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Muslim establishment must speak out against the misbeliefs that stir discrimination and violence

letter of the day: religious tolerance

Published 08/08/2016

The current spate of terrorist acts inspired by ISIS has prompted many people to ask which agencies in our society can most effectively take preventive action. I would suggest that the mosques and Muslim cultural bodies are best-placed to lead the campaign.

We readily grant that Islam is, in itself, a peace-loving religion - though lately one Muslim spokesman claimed that there are Islamists in the ranks of the Muslim establishment - yet there seem to be widely held beliefs (or misbeliefs) inside and outside the Islamic community that foster jihadism - the very word "infidel", for instance; also, the claim that the suicide-killer is guaranteed instant entry into paradise. This is a preposterous, but sinister, idea.

As Christians, we cannot be judgmental; we have to admit that, for two millennia, biblical literalism and rabid denominationalism "justified" religious persecution at a savage level.

In fact, we have only very recently abjured the burning stake and the executioner's axe; and we still have a long way to go. We, too, have our hardliners, who resist, or seek to reverse, the steps taken towards renewal.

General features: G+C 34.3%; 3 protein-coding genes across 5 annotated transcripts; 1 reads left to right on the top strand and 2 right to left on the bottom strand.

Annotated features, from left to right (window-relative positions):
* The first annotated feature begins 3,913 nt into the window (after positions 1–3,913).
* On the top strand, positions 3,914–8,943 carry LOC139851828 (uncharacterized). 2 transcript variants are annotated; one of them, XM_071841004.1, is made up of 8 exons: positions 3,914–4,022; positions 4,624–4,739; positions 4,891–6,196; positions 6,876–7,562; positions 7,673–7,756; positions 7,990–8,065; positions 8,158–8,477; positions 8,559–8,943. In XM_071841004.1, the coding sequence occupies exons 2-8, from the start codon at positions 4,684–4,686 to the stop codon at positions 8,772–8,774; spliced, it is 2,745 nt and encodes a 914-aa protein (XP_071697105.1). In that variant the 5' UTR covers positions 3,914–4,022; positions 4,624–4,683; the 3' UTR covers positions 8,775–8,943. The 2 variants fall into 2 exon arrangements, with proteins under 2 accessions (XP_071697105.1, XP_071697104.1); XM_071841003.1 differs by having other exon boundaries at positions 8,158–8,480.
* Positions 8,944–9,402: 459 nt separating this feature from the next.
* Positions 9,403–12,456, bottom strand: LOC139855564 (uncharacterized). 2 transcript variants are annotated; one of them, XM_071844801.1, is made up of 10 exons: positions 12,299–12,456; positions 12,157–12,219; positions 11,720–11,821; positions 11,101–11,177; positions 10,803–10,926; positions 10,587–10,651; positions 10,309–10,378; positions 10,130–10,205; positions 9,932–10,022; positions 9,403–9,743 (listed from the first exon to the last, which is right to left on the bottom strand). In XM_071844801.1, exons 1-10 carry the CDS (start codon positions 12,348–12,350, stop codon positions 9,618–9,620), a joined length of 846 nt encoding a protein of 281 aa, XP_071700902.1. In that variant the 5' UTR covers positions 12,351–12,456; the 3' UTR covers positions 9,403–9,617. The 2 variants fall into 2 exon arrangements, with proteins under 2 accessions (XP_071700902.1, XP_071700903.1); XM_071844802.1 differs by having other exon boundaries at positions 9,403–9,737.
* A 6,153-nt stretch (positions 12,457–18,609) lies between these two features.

As it happens, these steps were the result of official statements by Church councils, like the Vatican Council and the WCC.

Apparently, since Islam was originally part of a theocratic system linked to the state, there is no similar central Islamic teaching authority, so the task of interpreting the sacred writings devolves upon local Islamic bodies. These bodies must now loudly and clearly denounce the recent terrorist attacks.

The fact is that, in our society, there is real suspicion and real fear - not just fear of atrocities, but of religious discrimination (such as happens in some Muslim countries) and of the threat of a Sharia law that can never be reconciled with modern secular democracy.

These fears and suspicions will remain with us until the religious authorities speak out boldly and clearly to repudiate the misbeliefs that feed into prejudice, discrimination, or violence. This process has to begin with healthy beliefs, beliefs shared with the rank-and-file.

The first step in this direction can only be taken by Muslim teaching authorities.


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